Investment Banking in 2008 (A): Rise and Fall of the Bear 1. What role did Bear’s culture play in its positioning vis-à-vis its competitors, and what role might that culture have played in its demise? Bear Stearns played a risky role with the promise of high returns. Bear was participating in the LTCM and created a bubble. Bear’s competitors recognized and hedged against risk by participating in the buyout while Bear Stearns ignored the bullish market. Other banks hired both externally as well as internally so they received other opinions and perspectives, but Bear Stearns only hired internally. Bear ignored concerns while others hedged for possible risk. While all the banks were losing money from CDO’s, Bear’s losses were the most looked at and brought the most fear. 2. How did Bear’s potential collapse differ from that of LTCM in the eyes of the Federal Reserve? Bear Stearns had a chance to contribute to the bail out which may have saved them. The LTCM demanded high returns and the market could not satisfy these expectations. Bear should have learned from the LTCM collapse so one thing that differed is the banks had more knowledge after the collapse and should have done things differently. Also, it was a less turbulent market when Bear collapsed. 3. What could Bear have done differently to avoid its fate:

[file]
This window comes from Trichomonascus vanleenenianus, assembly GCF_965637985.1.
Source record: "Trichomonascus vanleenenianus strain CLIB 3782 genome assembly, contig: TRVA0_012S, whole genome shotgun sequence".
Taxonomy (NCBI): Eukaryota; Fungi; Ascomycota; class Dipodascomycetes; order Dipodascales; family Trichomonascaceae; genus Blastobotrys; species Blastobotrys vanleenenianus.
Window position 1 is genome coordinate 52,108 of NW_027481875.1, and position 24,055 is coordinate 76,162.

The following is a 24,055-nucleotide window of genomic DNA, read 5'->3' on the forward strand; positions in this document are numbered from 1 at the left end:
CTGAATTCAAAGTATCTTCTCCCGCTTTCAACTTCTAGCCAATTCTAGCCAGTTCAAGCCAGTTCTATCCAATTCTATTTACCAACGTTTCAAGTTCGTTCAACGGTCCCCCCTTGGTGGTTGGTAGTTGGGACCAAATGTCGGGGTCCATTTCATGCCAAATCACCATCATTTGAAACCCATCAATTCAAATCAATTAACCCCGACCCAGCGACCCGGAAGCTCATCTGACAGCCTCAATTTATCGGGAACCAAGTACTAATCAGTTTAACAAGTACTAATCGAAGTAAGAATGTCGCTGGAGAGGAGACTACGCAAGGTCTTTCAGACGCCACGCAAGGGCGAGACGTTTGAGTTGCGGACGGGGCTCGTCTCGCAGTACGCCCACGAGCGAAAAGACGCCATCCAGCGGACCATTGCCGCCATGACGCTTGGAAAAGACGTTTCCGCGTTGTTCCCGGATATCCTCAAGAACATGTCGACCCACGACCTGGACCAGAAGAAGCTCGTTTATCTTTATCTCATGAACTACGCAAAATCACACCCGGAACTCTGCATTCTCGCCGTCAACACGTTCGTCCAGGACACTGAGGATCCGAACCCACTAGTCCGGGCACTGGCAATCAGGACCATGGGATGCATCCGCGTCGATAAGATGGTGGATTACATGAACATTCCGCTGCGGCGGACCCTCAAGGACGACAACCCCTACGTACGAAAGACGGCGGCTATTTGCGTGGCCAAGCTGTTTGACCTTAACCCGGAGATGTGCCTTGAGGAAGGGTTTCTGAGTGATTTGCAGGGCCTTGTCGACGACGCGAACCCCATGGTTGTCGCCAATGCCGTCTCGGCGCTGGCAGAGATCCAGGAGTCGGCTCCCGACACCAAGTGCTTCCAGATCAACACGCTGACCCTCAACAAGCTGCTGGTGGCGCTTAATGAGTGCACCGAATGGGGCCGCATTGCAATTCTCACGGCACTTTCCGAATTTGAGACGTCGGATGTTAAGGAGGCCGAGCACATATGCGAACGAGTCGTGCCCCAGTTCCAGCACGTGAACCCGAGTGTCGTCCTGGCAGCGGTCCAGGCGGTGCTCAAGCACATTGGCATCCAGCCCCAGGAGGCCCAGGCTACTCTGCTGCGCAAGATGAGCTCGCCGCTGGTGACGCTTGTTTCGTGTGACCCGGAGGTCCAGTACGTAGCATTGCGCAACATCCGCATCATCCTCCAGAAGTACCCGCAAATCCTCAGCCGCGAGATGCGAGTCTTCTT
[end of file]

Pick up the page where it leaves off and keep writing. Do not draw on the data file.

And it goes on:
1. In the early 2000s?
In the early 2000s, Bear Stearns tried to issue shares that were later called “toxic waste” so the bank had to cancel the public offering. This most likely hurt their reputation and resulted in worried investors. Since people were withdrawing their money, Bear had to liquidate at a loss; the harm of this could have been lessened if Bear Stearns had set up more liquidity. 2. During the summer of 2007?
Bear Stearns should have reacted carefully to the negative events of the year and paid more attention to the direction they were headed. While other banks learned from the unsuccessful events of the LTCM, Bear...
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